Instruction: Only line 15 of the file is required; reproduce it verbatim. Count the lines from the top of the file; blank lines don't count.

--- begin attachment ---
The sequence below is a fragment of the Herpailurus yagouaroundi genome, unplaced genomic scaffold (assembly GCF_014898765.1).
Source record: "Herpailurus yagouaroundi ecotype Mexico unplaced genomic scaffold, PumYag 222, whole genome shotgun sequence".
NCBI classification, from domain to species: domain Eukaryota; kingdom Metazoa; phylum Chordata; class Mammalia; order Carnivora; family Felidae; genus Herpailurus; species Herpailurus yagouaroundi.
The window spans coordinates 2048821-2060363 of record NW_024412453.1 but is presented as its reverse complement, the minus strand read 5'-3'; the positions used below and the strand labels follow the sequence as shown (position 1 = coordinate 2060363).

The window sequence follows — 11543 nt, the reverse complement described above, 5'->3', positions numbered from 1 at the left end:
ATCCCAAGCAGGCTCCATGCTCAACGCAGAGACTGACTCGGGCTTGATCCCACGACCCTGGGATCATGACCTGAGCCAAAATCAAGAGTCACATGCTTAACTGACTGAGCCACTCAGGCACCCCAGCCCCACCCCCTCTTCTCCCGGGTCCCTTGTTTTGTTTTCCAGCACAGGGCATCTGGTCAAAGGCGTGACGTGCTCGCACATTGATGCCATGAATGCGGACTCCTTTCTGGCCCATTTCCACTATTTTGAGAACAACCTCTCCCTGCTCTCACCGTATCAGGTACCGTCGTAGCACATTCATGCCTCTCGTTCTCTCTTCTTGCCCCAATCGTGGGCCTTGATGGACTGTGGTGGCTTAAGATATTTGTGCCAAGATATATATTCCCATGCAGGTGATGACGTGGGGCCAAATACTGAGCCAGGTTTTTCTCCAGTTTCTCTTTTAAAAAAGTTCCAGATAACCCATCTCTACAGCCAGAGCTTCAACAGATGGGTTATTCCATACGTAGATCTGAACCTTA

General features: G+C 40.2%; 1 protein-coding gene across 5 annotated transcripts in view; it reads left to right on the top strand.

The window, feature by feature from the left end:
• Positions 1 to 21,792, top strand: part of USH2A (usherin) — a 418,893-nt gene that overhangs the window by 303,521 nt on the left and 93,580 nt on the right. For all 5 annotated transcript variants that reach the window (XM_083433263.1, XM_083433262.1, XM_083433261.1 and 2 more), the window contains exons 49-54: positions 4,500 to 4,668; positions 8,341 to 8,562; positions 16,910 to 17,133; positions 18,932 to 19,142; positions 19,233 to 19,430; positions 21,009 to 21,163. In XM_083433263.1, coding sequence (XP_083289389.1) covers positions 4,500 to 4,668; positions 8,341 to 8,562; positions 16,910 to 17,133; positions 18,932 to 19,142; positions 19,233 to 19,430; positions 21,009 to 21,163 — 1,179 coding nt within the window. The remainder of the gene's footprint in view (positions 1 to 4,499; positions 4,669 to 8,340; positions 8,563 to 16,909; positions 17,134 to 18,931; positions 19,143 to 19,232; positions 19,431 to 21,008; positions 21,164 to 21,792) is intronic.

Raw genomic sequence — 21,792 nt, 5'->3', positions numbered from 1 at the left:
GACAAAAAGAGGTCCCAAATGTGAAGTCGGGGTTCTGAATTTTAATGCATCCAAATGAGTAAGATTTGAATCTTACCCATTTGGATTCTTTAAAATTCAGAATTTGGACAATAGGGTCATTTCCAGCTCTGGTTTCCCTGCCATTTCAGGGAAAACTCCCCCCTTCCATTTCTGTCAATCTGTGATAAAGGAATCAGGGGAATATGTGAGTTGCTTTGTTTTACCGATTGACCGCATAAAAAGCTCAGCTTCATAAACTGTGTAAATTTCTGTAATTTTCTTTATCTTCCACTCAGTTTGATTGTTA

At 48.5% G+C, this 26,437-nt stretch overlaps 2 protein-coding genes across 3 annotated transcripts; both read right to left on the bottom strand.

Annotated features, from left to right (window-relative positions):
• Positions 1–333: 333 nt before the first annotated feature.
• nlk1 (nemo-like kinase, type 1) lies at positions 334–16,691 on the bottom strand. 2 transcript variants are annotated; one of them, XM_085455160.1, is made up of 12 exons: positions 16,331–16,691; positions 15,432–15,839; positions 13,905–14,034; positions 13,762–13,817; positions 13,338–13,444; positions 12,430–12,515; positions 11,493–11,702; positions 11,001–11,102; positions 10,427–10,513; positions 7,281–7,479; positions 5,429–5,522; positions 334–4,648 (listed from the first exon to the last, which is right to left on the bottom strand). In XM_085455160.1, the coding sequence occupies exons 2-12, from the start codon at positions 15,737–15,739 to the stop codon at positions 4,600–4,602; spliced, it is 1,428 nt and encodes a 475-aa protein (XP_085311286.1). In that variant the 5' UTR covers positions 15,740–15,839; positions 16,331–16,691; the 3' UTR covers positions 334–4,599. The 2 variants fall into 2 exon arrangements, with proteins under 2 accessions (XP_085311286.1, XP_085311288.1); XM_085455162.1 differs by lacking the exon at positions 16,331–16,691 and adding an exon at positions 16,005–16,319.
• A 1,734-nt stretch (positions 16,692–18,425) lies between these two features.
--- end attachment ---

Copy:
• nlk1 (nemo-like kinase, type 1) lies at positions 334–16,691 on the bottom strand. 2 transcript variants are annotated; one of them, XM_085455160.1, is made up of 12 exons: positions 16,331–16,691; positions 15,432–15,839; positions 13,905–14,034; positions 13,762–13,817; positions 13,338–13,444; positions 12,430–12,515; positions 11,493–11,702; positions 11,001–11,102; positions 10,427–10,513; positions 7,281–7,479; positions 5,429–5,522; positions 334–4,648 (listed from the first exon to the last, which is right to left on the bottom strand). In XM_085455160.1, the coding sequence occupies exons 2-12, from the start codon at positions 15,737–15,739 to the stop codon at positions 4,600–4,602; spliced, it is 1,428 nt and encodes a 475-aa protein (XP_085311286.1). In that variant the 5' UTR covers positions 15,740–15,839; positions 16,331–16,691; the 3' UTR covers positions 334–4,599. The 2 variants fall into 2 exon arrangements, with proteins under 2 accessions (XP_085311286.1, XP_085311288.1); XM_085455162.1 differs by lacking the exon at positions 16,331–16,691 and adding an exon at positions 16,005–16,319.